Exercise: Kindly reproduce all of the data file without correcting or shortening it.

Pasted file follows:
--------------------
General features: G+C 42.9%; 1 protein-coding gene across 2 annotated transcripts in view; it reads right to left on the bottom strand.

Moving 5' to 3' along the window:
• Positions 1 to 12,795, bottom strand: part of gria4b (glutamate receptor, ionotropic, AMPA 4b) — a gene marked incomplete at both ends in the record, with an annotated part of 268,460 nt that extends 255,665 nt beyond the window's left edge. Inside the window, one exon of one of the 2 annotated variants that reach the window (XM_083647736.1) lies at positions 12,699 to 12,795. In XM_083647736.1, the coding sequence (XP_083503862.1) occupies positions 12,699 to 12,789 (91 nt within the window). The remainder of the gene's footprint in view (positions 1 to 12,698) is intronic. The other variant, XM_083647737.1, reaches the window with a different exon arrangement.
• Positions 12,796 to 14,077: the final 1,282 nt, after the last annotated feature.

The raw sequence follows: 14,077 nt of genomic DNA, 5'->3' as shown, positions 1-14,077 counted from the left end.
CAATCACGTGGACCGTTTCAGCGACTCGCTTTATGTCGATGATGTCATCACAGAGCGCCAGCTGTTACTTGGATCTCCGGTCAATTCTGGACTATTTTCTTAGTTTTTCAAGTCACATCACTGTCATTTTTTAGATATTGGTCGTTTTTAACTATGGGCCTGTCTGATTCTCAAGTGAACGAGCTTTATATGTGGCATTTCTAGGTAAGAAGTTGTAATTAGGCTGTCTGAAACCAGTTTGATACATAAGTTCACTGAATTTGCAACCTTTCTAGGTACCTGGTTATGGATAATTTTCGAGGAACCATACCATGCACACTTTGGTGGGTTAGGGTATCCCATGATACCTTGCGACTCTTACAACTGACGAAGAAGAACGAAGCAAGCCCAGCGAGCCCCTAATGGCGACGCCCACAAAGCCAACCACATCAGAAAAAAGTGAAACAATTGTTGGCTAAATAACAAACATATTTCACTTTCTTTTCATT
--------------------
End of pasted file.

General features: G+C 42.9%; 1 protein-coding gene across 2 annotated transcripts in view; it reads right to left on the bottom strand.

Moving 5' to 3' along the window:
• Positions 1 to 12,795, bottom strand: part of gria4b (glutamate receptor, ionotropic, AMPA 4b) — a gene marked incomplete at both ends in the record, with an annotated part of 268,460 nt that extends 255,665 nt beyond the window's left edge. Inside the window, one exon of one of the 2 annotated variants that reach the window (XM_083647736.1) lies at positions 12,699 to 12,795. In XM_083647736.1, the coding sequence (XP_083503862.1) occupies positions 12,699 to 12,789 (91 nt within the window). The remainder of the gene's footprint in view (positions 1 to 12,698) is intronic. The other variant, XM_083647737.1, reaches the window with a different exon arrangement.
• Positions 12,796 to 14,077: the final 1,282 nt, after the last annotated feature.

The raw sequence follows: 14,077 nt of genomic DNA, 5'->3' as shown, positions 1-14,077 counted from the left end.
CAATCACGTGGACCGTTTCAGCGACTCGCTTTATGTCGATGATGTCATCACAGAGCGCCAGCTGTTACTTGGATCTCCGGTCAATTCTGGACTATTTTCTTAGTTTTTCAAGTCACATCACTGTCATTTTTTAGATATTGGTCGTTTTTAACTATGGGCCTGTCTGATTCTCAAGTGAACGAGCTTTATATGTGGCATTTCTAGGTAAGAAGTTGTAATTAGGCTGTCTGAAACCAGTTTGATACATAAGTTCACTGAATTTGCAACCTTTCTAGGTACCTGGTTATGGATAATTTTCGAGGAACCATACCATGCACACTTTGGTGGGTTAGGGTATCCCATGATACCTTGCGACTCTTACAACTGACGAAGAAGAACGAAGCAAGCCCAGCGAGCCCCTAATGGCGACGCCCACAAAGCCAACCACATCAGAAAAAAGTGAAACAATTGTTGGCTAAATAACAAACATATTTCACTTTCTTTTCATT